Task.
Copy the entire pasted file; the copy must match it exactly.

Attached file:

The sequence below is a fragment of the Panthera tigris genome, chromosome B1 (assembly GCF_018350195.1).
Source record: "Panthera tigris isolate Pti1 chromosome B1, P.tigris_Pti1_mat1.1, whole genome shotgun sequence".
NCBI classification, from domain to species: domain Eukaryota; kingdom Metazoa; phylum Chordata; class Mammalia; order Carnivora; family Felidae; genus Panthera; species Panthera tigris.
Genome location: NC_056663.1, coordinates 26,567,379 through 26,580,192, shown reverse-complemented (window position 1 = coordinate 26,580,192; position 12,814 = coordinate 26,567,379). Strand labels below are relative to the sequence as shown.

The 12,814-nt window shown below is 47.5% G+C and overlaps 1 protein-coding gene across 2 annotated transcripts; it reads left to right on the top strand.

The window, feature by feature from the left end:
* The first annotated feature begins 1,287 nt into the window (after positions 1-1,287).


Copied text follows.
The sequence below is a fragment of the Panthera tigris genome, chromosome B1 (assembly GCF_018350195.1).
Source record: "Panthera tigris isolate Pti1 chromosome B1, P.tigris_Pti1_mat1.1, whole genome shotgun sequence".
NCBI classification, from domain to species: domain Eukaryota; kingdom Metazoa; phylum Chordata; class Mammalia; order Carnivora; family Felidae; genus Panthera; species Panthera tigris.
Genome location: NC_056663.1, coordinates 26,567,379 through 26,580,192, shown reverse-complemented (window position 1 = coordinate 26,580,192; position 12,814 = coordinate 26,567,379). Strand labels below are relative to the sequence as shown.

The 12,814-nt window shown below is 47.5% G+C and overlaps 1 protein-coding gene across 2 annotated transcripts; it reads left to right on the top strand.

The window, feature by feature from the left end:
* The first annotated feature begins 1,287 nt into the window (after positions 1-1,287).